There is a temporal coupling between the processes of bone resorption and bone formation in normal skeletal remodeling. That is, osteoblastic activity usually follows episodes of osteoclastic activity. However, what has not been universally appreciated is that there also is a spatial coupling between these processes. Bone formation only occurs in the immediate vicinity of the resorptive event. In this study, we describe a phage display technique that has been used to identify the mechanisms by which osteoblasts recognize components of the prior resorbed lacunar surface. Using a type V tartrate- resistant acid phosphatase (TRAP) as the bait and a random peptide M13 phage display library as the probe, we have identified specific sequences that show a very high affinity for TRAP. One of these peptides, designated clone 5, has a subnanomolar Kd for TRAP, interacts with TRAP in a Far-Western assay, binds exclusively to TRAP within osteoclast lacunae, is present in osteoblasts, and can effectively block osteoblast binding to resorption surfaces. The clone 5 peptide shows a high homology to glypican 4 (GPC4), a proteoglycan attachment receptor found in a number of cell types.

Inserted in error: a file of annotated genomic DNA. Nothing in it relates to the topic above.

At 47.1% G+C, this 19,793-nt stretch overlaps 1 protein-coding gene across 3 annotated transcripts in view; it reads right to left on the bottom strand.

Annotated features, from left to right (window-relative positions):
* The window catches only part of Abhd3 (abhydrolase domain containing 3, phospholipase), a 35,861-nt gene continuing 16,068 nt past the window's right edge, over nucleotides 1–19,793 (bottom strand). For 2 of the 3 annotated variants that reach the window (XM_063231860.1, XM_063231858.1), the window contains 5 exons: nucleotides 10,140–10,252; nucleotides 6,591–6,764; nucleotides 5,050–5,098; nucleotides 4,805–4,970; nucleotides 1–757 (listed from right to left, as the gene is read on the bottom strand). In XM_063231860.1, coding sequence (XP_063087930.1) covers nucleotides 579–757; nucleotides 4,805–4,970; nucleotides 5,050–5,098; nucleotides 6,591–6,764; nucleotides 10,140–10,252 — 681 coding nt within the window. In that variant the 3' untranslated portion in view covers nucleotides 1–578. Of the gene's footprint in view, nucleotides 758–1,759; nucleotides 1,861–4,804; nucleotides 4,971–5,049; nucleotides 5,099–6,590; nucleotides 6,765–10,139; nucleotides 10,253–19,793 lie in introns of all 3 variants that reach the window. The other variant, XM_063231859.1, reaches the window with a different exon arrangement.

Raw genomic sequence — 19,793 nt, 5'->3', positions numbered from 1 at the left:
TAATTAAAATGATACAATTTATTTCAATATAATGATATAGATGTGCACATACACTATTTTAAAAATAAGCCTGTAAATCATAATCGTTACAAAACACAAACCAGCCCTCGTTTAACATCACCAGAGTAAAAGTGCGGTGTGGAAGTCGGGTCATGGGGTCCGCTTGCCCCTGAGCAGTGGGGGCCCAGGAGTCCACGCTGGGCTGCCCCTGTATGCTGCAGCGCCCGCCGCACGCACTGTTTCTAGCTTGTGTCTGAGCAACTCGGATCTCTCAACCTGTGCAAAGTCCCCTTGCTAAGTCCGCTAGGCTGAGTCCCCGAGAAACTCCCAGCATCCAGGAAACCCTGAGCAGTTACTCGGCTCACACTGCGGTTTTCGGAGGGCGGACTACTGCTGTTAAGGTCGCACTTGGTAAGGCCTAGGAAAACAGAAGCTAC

- Glypican 4
- Phage display